Since 1989, the Goldman Environmental Prize recognizes environmental defenders and change makers. The 2022 Goldman Prize winners provide us with inspiring examples of leaders making a difference, working to restore, rebuild, and regenerate our world. This year’s winners are using a wide array of tools including lawsuits and divestment to address climate change and environmental degradation. These cutting-edge leaders allow us to see innovation in the making, alongside new paradigms and emergent language. Here are snapshots of the six Goldman Prize winners:
Divestment as a tool for phasing out coal (Australia)
Australia is a major producer and exporter of coal and as a result is facing climate change, in the form of heat waves, mega fires, and damage to coral reefs. Goldman Prize winner Julian Vincent targeted the finance side of coal – including Australia four largest banks. Vincent led grass roots initiatives to persuade banks to move away from coal. For example, Vincent led “divestment days” where Australians were encouraged to close bank accounts and destroy credit cards to push banks towards getting out of thermal coal. As a result of these efforts, Australia’s four largest banks and some insurance companies have promised to cease investing in coal by 2030.
Lawsuit against the Government of Ecuador
The Government of Ecuador granted mining licenses to companies without consulting the Cofán indigenous community where the mining was contaminating the Aguarico River. The Cofán people filed a lawsuit against the Government of Ecuador. Cofán leaders Alexandra Narvaez and Alex Lucitate led efforts to guard the rainforest. Technology proved to be a powerful tool – as the use of drones, GPS and cameras provided crucial evidence to the judges on the extent of the damage. As a result of the efforts of Alexandra and Alex the mining concessions were nullified, and 79,000 hectares of the rain forest have been protected.
Lawsuit against a company (Nigeria/Netherlands)
A ruptured oil pipeline in the Niger Delta created serious environmental degradation in the mid 2000s in Africa’s largest wetland. Environmental lawyer Chima Williams conducted interviews and ascertained that Royal Dutch Shell had knowledge of the state of disrepair of the pipeline – belonging to one of its subsidiaries. Chima took the case to The Hague in the Netherlands, where Shell is headquartered. When the Court disagreed, he filed an appeal, showing that Shell hid evidence. After seven years of litigation, Shell was held accountable for the oil spill and forced to compensate residents of the Delta. According to the Goldman Foundation, this landmark case shows that “litigation can be used to change the narrative.”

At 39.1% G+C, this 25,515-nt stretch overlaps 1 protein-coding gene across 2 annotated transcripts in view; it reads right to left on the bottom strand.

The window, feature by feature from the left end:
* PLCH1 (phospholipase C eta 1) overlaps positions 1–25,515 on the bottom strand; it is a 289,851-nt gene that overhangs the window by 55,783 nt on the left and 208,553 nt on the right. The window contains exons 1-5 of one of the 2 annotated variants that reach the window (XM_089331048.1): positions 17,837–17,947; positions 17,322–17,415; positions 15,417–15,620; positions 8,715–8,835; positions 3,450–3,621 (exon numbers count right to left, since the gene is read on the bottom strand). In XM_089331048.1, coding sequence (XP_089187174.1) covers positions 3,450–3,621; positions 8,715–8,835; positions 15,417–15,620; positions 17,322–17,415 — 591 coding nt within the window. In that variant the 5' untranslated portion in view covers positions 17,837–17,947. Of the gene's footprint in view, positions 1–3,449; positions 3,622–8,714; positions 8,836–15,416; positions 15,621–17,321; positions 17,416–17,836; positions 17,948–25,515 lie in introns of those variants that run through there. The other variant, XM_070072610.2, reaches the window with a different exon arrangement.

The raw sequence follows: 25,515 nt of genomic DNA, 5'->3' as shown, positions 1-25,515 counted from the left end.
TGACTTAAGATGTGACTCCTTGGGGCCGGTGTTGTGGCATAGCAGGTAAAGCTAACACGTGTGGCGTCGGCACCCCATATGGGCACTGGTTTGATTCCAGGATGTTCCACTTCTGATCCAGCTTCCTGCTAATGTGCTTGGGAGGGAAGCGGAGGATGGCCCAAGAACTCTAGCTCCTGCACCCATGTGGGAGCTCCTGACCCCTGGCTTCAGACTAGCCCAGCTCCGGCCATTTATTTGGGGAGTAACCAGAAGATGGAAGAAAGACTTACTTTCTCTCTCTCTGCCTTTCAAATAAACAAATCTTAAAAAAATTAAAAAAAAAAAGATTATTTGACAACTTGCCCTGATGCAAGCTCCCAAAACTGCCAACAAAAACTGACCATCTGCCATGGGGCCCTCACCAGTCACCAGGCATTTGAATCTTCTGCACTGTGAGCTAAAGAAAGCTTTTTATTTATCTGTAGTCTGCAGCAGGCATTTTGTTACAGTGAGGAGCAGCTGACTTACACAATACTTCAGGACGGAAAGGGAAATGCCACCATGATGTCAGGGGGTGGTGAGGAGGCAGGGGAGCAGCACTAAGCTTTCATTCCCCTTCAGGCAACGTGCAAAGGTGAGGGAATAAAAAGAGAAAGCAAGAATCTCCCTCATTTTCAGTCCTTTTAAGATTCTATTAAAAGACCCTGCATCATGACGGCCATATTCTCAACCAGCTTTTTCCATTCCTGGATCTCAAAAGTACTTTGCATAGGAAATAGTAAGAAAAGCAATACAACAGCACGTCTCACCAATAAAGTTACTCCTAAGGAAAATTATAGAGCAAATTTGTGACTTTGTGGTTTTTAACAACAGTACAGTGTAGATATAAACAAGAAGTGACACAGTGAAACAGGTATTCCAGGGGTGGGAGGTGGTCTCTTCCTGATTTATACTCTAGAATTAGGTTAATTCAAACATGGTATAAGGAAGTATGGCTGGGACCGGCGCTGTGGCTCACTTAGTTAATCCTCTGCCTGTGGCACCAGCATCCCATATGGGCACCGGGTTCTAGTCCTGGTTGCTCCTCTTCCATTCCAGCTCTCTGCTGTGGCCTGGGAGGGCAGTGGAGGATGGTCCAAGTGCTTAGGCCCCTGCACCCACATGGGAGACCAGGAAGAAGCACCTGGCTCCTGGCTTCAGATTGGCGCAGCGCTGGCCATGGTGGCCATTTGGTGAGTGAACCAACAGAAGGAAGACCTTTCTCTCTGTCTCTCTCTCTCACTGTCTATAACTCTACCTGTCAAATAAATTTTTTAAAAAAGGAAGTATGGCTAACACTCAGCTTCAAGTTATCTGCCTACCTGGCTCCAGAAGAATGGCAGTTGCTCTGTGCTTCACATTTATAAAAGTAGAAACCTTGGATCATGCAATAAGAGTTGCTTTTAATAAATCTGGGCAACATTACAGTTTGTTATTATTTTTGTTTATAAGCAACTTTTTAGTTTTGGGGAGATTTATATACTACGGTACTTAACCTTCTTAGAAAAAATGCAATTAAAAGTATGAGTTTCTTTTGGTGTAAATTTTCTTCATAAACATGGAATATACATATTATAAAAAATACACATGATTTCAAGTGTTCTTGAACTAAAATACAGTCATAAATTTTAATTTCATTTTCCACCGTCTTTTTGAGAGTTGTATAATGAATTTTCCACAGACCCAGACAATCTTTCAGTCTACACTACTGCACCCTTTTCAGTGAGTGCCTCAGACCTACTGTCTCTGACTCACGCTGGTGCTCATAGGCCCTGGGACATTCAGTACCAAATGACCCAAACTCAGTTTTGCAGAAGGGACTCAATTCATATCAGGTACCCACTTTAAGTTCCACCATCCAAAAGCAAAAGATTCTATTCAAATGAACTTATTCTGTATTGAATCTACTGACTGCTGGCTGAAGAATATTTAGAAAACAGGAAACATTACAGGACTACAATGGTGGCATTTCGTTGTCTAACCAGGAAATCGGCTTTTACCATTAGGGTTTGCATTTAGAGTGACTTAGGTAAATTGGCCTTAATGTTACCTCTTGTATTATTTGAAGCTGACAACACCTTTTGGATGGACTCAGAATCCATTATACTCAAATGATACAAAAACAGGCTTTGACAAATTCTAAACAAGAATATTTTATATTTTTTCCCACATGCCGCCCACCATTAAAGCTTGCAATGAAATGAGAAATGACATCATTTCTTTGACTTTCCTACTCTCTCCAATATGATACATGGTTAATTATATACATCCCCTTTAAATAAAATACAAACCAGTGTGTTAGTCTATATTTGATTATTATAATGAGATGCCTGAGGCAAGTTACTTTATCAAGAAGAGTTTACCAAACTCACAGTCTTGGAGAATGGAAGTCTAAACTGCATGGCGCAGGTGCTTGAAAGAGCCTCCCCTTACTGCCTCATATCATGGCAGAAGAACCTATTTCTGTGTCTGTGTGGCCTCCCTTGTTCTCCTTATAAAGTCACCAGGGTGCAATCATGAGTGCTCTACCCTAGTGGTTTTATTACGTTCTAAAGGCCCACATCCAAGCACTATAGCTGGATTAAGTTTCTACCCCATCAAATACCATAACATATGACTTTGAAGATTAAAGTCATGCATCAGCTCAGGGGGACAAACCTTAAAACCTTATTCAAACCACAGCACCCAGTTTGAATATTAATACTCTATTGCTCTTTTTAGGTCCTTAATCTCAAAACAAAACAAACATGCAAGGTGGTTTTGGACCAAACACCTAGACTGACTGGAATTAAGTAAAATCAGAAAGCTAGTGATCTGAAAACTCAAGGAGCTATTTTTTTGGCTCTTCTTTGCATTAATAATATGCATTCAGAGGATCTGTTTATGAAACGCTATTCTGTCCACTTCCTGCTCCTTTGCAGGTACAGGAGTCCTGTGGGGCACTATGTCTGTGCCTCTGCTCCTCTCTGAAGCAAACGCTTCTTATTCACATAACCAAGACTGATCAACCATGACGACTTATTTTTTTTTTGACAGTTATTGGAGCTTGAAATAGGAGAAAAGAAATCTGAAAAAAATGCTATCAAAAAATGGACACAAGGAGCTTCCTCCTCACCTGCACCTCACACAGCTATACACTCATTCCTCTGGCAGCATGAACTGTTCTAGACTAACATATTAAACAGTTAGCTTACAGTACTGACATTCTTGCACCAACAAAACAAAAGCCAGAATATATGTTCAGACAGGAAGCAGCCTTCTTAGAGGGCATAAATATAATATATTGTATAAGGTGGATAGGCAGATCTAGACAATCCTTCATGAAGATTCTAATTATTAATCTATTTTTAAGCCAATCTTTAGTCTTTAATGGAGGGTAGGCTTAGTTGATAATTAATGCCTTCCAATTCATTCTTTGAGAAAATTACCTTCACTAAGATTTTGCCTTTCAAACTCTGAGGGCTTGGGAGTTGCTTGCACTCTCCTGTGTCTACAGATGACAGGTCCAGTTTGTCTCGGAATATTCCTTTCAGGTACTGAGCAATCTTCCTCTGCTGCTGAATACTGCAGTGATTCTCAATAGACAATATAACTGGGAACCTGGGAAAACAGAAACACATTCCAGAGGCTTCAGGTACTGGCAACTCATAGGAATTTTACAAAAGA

Lawsuit against the Dutch Government for reneging on pledges to reduce emissions
The Netherlands is among the many nations that has made public pledges to reduce its emissions of greenhouse gases to combat climate change. Marjan Minnesma’s non-profit Urjenda, filed a lawsuit against the Dutch Government for failing to provide its “duty of care” to the Dutch people.
Marjan created a novel approach to activism: crowd pleading, in which Dutch citizens could join the lawsuit. Through the “Crowd pleading strategy” 866 plaintiffs joined the lawsuit. The lawsuit has been successful and over $35 billion euros have been allocated to provide for the Dutch Government’s duty of care. Similar lawsuits have been filed in Italy and Ireland.
Protecting Rivers (Thailand)
The Mekong River is a lifeline for 65 million people, providing water and food to communities throughout Thailand. The Thai and Chinese governments began to dredge and use explosives to broaden the riverbanks to create a path for cargo ships to navigate the river. This destruction blocked the fish from spawning, among many other forms of impact which caused poverty to communities dependent on the river. Niwat Roykaew led a campaign alongside a wide range of partners to end the blasting. In 2020, the Thai government cancelled the project.
Suing the City of Los Angeles for health issues associated with urban oil fields
Since 2004, the city of Los Angeles in California has permitted urban oil fields which have led to serious health issues for the front-line communities adjacent to the oil fields. The front-line communities are disproportionately home to people of color, such as Nalleli Cobo. As a child, Nallelibegan to suffer from asthma, nosebleeds, and heart palpitations due to the oil fields. When she was just ten years old, Nalleli became an activist, going door-to-door and speaking at rallies. In 2019, she developed an aggressive form of cancer linked to the oil fields. The alliance created by Nalleli sued the City of Los Angeles for environmental racism. The oil company, AllenCo, was forced to close and faced 24 criminal charges.
These environmental defenders illustrate the shift from the concept of “stakeholders” to “rightsholders”. In the past, the front-line communities bearing the brunt of the environmental degradation were considered to be “stakeholders”. These communities are more than stakeholders – they are “rightsholders” using legal tools to challenge governments both national and municipal — for their rights — and they are winning. Now forms of activism – such as crowd pleading — are emerging in this struggle. Technology and media are playing a pivotal role in this transformation.
She is Consultant on Social Innovation, Sustainability, and Human Rights, Lecturer, Senior Fellow, Institute for Social Innovation, Babson College, USA, Founder, The Lexicon of Change
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Author, Consultant on Social Innovation, Sustainability, and Human Rights, Lecturer, Senior Fellow, Institute for Social Innovation, Babson College, USA, Founder, The Lexicon of ChangeView All Blogs
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